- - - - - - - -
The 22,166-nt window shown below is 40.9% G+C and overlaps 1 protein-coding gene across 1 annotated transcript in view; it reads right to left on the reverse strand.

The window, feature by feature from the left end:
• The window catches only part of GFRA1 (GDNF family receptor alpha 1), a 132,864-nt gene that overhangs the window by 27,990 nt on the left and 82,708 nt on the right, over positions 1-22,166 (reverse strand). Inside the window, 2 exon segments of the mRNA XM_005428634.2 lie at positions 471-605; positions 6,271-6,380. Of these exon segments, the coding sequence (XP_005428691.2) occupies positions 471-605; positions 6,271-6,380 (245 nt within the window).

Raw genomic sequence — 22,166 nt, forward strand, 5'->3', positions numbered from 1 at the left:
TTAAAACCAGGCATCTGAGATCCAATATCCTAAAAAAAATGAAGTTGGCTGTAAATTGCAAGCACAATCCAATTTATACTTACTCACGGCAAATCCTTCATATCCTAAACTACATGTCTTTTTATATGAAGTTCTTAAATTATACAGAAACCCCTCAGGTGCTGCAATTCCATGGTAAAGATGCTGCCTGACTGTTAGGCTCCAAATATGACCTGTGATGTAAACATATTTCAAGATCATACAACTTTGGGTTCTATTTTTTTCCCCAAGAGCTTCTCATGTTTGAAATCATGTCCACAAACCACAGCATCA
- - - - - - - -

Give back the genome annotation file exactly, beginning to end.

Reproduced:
The 22,166-nt window shown below is 40.9% G+C and overlaps 1 protein-coding gene across 1 annotated transcript in view; it reads right to left on the reverse strand.

The window, feature by feature from the left end:
• The window catches only part of GFRA1 (GDNF family receptor alpha 1), a 132,864-nt gene that overhangs the window by 27,990 nt on the left and 82,708 nt on the right, over positions 1-22,166 (reverse strand). Inside the window, 2 exon segments of the mRNA XM_005428634.2 lie at positions 471-605; positions 6,271-6,380. Of these exon segments, the coding sequence (XP_005428691.2) occupies positions 471-605; positions 6,271-6,380 (245 nt within the window).

Raw genomic sequence — 22,166 nt, forward strand, 5'->3', positions numbered from 1 at the left:
TTAAAACCAGGCATCTGAGATCCAATATCCTAAAAAAAATGAAGTTGGCTGTAAATTGCAAGCACAATCCAATTTATACTTACTCACGGCAAATCCTTCATATCCTAAACTACATGTCTTTTTATATGAAGTTCTTAAATTATACAGAAACCCCTCAGGTGCTGCAATTCCATGGTAAAGATGCTGCCTGACTGTTAGGCTCCAAATATGACCTGTGATGTAAACATATTTCAAGATCATACAACTTTGGGTTCTATTTTTTTCCCCAAGAGCTTCTCATGTTTGAAATCATGTCCACAAACCACAGCATCA